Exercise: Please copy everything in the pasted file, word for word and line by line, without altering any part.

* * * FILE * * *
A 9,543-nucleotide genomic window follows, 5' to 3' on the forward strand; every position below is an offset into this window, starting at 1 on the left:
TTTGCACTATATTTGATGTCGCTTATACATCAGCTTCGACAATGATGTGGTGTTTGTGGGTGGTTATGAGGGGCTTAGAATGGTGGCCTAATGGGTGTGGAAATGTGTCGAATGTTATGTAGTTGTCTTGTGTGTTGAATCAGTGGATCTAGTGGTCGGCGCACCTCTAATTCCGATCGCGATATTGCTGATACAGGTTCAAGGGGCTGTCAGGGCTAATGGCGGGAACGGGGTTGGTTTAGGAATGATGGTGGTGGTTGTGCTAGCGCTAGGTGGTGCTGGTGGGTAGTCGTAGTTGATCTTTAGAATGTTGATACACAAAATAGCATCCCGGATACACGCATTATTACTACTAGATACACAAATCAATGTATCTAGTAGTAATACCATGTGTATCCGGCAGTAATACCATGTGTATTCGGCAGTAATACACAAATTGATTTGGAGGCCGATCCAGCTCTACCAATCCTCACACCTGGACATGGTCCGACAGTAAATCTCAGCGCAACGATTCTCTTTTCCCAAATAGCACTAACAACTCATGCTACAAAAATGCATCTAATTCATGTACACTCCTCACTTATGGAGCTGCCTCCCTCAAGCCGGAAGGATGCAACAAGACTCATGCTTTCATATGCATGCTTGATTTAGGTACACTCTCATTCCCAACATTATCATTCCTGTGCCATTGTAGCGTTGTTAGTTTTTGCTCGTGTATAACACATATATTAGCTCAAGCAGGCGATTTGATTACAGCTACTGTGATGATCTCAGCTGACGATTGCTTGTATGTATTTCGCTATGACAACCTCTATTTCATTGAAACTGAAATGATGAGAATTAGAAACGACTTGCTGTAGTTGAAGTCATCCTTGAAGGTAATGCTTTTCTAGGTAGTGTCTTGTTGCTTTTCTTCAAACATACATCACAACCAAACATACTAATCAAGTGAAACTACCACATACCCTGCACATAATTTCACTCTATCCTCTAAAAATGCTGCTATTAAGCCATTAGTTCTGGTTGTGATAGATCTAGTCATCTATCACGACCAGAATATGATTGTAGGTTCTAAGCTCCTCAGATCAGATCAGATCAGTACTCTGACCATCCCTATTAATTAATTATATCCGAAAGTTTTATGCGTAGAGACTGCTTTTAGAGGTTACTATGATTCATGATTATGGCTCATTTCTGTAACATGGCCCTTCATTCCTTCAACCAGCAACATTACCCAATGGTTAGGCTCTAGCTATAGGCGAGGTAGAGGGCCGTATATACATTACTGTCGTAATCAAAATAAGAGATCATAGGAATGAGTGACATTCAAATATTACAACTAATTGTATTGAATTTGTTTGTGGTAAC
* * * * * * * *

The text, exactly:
A 9,543-nucleotide genomic window follows, 5' to 3' on the forward strand; every position below is an offset into this window, starting at 1 on the left:
TTTGCACTATATTTGATGTCGCTTATACATCAGCTTCGACAATGATGTGGTGTTTGTGGGTGGTTATGAGGGGCTTAGAATGGTGGCCTAATGGGTGTGGAAATGTGTCGAATGTTATGTAGTTGTCTTGTGTGTTGAATCAGTGGATCTAGTGGTCGGCGCACCTCTAATTCCGATCGCGATATTGCTGATACAGGTTCAAGGGGCTGTCAGGGCTAATGGCGGGAACGGGGTTGGTTTAGGAATGATGGTGGTGGTTGTGCTAGCGCTAGGTGGTGCTGGTGGGTAGTCGTAGTTGATCTTTAGAATGTTGATACACAAAATAGCATCCCGGATACACGCATTATTACTACTAGATACACAAATCAATGTATCTAGTAGTAATACCATGTGTATCCGGCAGTAATACCATGTGTATTCGGCAGTAATACACAAATTGATTTGGAGGCCGATCCAGCTCTACCAATCCTCACACCTGGACATGGTCCGACAGTAAATCTCAGCGCAACGATTCTCTTTTCCCAAATAGCACTAACAACTCATGCTACAAAAATGCATCTAATTCATGTACACTCCTCACTTATGGAGCTGCCTCCCTCAAGCCGGAAGGATGCAACAAGACTCATGCTTTCATATGCATGCTTGATTTAGGTACACTCTCATTCCCAACATTATCATTCCTGTGCCATTGTAGCGTTGTTAGTTTTTGCTCGTGTATAACACATATATTAGCTCAAGCAGGCGATTTGATTACAGCTACTGTGATGATCTCAGCTGACGATTGCTTGTATGTATTTCGCTATGACAACCTCTATTTCATTGAAACTGAAATGATGAGAATTAGAAACGACTTGCTGTAGTTGAAGTCATCCTTGAAGGTAATGCTTTTCTAGGTAGTGTCTTGTTGCTTTTCTTCAAACATACATCACAACCAAACATACTAATCAAGTGAAACTACCACATACCCTGCACATAATTTCACTCTATCCTCTAAAAATGCTGCTATTAAGCCATTAGTTCTGGTTGTGATAGATCTAGTCATCTATCACGACCAGAATATGATTGTAGGTTCTAAGCTCCTCAGATCAGATCAGATCAGTACTCTGACCATCCCTATTAATTAATTATATCCGAAAGTTTTATGCGTAGAGACTGCTTTTAGAGGTTACTATGATTCATGATTATGGCTCATTTCTGTAACATGGCCCTTCATTCCTTCAACCAGCAACATTACCCAATGGTTAGGCTCTAGCTATAGGCGAGGTAGAGGGCCGTATATACATTACTGTCGTAATCAAAATAAGAGATCATAGGAATGAGTGACATTCAAATATTACAACTAATTGTATTGAATTTGTTTGTGGTAAC